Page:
1. What is the purpose of homework?
Homework helps to develop good study habits, which are essential for life-long learning. It helps students to become independent learners without the need to always have direct supervision from their teachers. It extends and develops the work done in school and encourages research and experimentation. It can make use of resources not normally available in the classroom.
This might include school and public libraries, computers - both in school and at home, the local environment and community, books and other materials at home and of course the knowledge and experience of parents. Working at home or in the community is often vital for the successful completion of GCSE coursework. Homework strengthens the links between home and school.
2. What kinds of homework will be set?
Homework for all students in Years 7, 8 and 9 will now take two forms:
• Independent study tasks
o These are longer and more involved pieces of work, for which careful guidance will be provided by teaching staff. They may take up to 7 weeks to complete and formative feedback will be provided to students as they progress on these tasks. Their responses may take different forms (presentations, posters, booklets etc.), provided that they fulfil the criteria outlined by the class teacher. Students will be provided with a short written evaluation when projects are completed.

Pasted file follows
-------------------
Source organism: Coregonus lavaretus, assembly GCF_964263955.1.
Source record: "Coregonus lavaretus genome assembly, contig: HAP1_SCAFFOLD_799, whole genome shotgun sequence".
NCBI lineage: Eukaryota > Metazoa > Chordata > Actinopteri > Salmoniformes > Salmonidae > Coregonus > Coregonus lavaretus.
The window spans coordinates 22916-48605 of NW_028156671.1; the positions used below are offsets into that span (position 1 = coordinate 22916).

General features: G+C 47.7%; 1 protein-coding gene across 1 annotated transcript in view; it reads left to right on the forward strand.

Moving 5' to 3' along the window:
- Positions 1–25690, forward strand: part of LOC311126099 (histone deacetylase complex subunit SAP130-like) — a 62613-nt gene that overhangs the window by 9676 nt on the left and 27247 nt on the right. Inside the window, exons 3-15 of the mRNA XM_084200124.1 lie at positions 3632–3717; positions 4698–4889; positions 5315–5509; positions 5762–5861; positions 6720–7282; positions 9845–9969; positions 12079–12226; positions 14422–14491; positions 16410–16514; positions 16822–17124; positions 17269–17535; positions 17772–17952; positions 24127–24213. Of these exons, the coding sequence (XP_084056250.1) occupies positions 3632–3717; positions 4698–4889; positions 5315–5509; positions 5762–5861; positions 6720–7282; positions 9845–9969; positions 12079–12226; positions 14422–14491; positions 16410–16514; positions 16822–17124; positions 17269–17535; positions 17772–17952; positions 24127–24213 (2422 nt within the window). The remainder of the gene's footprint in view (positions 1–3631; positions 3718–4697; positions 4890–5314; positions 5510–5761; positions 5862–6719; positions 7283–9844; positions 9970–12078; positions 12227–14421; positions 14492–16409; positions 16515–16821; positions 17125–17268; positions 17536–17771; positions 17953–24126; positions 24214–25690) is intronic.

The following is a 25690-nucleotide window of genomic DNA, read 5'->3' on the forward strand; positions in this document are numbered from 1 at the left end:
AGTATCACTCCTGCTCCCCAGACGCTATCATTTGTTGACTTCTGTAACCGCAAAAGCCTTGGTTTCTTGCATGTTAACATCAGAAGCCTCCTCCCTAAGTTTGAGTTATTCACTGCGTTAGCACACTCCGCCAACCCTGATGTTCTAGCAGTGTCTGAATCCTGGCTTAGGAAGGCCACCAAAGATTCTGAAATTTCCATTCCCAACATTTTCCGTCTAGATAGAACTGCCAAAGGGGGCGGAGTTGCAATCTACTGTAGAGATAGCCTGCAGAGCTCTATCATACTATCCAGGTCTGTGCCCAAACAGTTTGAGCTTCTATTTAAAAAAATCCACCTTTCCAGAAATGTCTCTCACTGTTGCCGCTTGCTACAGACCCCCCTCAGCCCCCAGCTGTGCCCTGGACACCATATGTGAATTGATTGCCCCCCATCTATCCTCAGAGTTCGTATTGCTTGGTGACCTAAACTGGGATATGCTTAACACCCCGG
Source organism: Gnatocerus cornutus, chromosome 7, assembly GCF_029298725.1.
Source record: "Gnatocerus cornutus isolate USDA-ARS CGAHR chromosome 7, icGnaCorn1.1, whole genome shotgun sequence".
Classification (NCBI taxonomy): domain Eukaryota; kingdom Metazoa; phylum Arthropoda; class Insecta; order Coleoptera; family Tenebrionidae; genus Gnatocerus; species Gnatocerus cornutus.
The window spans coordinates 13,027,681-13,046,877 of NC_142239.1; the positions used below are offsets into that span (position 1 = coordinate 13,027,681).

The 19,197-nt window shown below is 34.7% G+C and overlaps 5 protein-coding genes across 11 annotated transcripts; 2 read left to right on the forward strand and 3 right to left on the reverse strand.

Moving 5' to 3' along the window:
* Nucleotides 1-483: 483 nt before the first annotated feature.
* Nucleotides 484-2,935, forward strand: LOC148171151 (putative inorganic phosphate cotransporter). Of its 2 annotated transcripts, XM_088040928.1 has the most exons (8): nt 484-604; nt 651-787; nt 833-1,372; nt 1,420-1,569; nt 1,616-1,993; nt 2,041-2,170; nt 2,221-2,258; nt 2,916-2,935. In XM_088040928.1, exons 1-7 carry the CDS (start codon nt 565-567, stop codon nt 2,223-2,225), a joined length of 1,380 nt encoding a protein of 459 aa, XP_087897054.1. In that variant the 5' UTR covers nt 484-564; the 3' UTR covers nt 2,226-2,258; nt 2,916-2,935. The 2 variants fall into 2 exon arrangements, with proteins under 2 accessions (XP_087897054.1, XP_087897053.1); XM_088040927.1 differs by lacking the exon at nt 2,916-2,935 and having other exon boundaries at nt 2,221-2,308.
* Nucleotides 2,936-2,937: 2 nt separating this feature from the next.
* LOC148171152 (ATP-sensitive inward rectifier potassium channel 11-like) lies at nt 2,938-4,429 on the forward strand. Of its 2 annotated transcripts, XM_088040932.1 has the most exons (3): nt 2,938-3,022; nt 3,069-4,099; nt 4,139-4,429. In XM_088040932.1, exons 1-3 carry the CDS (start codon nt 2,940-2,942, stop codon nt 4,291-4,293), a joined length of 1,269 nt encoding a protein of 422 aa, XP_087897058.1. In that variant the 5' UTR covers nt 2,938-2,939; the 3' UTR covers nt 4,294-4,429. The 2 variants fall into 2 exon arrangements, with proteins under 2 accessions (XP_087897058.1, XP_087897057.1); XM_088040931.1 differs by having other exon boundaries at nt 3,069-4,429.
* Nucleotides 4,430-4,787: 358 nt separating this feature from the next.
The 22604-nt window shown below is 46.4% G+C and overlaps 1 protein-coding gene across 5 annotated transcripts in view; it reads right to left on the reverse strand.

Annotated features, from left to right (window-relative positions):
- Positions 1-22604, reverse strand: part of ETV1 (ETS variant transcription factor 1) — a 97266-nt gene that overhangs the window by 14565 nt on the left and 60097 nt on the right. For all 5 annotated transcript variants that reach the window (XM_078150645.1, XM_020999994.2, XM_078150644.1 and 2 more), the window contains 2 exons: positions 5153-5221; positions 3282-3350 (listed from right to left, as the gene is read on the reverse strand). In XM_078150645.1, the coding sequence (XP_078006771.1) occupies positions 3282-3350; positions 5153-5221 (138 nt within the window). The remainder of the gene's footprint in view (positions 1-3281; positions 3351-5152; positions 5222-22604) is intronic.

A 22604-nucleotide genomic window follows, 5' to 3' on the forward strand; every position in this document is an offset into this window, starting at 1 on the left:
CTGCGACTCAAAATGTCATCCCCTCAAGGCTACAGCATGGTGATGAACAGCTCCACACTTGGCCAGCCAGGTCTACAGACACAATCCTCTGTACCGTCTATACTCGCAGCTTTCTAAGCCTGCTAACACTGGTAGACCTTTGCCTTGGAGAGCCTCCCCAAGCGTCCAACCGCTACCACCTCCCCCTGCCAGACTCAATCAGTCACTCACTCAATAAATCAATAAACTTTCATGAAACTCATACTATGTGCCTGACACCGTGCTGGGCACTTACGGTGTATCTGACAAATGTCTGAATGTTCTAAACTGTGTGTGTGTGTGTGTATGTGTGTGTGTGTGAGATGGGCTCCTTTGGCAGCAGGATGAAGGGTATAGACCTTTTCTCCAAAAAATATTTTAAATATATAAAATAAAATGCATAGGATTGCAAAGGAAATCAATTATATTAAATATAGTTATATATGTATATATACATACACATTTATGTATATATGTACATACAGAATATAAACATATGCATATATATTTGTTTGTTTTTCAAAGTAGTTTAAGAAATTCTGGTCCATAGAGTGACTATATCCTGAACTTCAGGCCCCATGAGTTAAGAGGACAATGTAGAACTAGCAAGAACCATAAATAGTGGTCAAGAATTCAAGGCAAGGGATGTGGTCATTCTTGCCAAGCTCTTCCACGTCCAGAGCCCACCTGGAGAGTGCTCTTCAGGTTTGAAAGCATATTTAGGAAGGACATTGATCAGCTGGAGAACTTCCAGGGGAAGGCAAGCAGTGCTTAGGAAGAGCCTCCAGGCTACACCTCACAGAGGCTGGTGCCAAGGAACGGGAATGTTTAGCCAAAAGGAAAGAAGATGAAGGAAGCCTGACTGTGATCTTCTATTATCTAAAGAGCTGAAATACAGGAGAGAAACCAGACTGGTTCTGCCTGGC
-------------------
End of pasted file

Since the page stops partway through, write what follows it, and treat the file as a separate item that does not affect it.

• Short homework tasks
o These will continue to be set, collected and marked by class teachers. They should take no more than one hour to complete and will be recorded in the child’s school planner on a day by day basis.
• SAM Learning
Homework for Years 10 and 11 will continue to focus mainly on tasks relating either to GCSE coursework or preparation for GCSE exams or other assessments.
Homework will cover a wide range of activities. It will depend on things like the nature of the subject, the age of your child, the stage reached in the course or year and so on. Activities set might include questions, exercises, essays, research notes, graphs, maps diagrams and imaginative accounts. Practical and problem-solving activities are often an important feature of homework. There will be times when reading is essential, both for enjoyment and creative development and for consolidating and extending what has been learned in class. Planning and preparation for future lessons or discussions will be needed, together with revision and learning for tests and examinations. Parents can help greatly by listening, questioning and supporting.
3. Where should homework be done?